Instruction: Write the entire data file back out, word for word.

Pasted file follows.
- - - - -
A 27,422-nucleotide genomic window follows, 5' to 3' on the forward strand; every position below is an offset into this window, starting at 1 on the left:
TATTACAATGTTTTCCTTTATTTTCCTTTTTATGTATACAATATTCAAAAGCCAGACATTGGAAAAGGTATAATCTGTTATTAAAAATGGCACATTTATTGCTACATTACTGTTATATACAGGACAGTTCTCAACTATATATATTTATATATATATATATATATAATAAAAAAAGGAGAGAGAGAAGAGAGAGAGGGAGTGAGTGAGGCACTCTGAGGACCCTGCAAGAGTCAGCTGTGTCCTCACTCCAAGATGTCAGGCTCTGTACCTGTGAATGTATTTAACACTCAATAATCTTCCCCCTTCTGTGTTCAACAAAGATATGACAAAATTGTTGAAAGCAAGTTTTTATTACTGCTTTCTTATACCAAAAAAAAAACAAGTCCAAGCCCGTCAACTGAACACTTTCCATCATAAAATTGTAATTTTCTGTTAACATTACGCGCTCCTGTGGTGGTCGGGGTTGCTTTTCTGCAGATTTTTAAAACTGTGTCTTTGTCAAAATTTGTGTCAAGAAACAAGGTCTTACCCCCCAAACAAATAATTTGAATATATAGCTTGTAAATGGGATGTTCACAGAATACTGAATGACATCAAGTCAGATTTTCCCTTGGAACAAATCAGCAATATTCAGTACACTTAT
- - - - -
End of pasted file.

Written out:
A 27,422-nucleotide genomic window follows, 5' to 3' on the forward strand; every position below is an offset into this window, starting at 1 on the left:
TATTACAATGTTTTCCTTTATTTTCCTTTTTATGTATACAATATTCAAAAGCCAGACATTGGAAAAGGTATAATCTGTTATTAAAAATGGCACATTTATTGCTACATTACTGTTATATACAGGACAGTTCTCAACTATATATATTTATATATATATATATATATAATAAAAAAAGGAGAGAGAGAAGAGAGAGAGGGAGTGAGTGAGGCACTCTGAGGACCCTGCAAGAGTCAGCTGTGTCCTCACTCCAAGATGTCAGGCTCTGTACCTGTGAATGTATTTAACACTCAATAATCTTCCCCCTTCTGTGTTCAACAAAGATATGACAAAATTGTTGAAAGCAAGTTTTTATTACTGCTTTCTTATACCAAAAAAAAAACAAGTCCAAGCCCGTCAACTGAACACTTTCCATCATAAAATTGTAATTTTCTGTTAACATTACGCGCTCCTGTGGTGGTCGGGGTTGCTTTTCTGCAGATTTTTAAAACTGTGTCTTTGTCAAAATTTGTGTCAAGAAACAAGGTCTTACCCCCCAAACAAATAATTTGAATATATAGCTTGTAAATGGGATGTTCACAGAATACTGAATGACATCAAGTCAGATTTTCCCTTGGAACAAATCAGCAATATTCAGTACACTTAT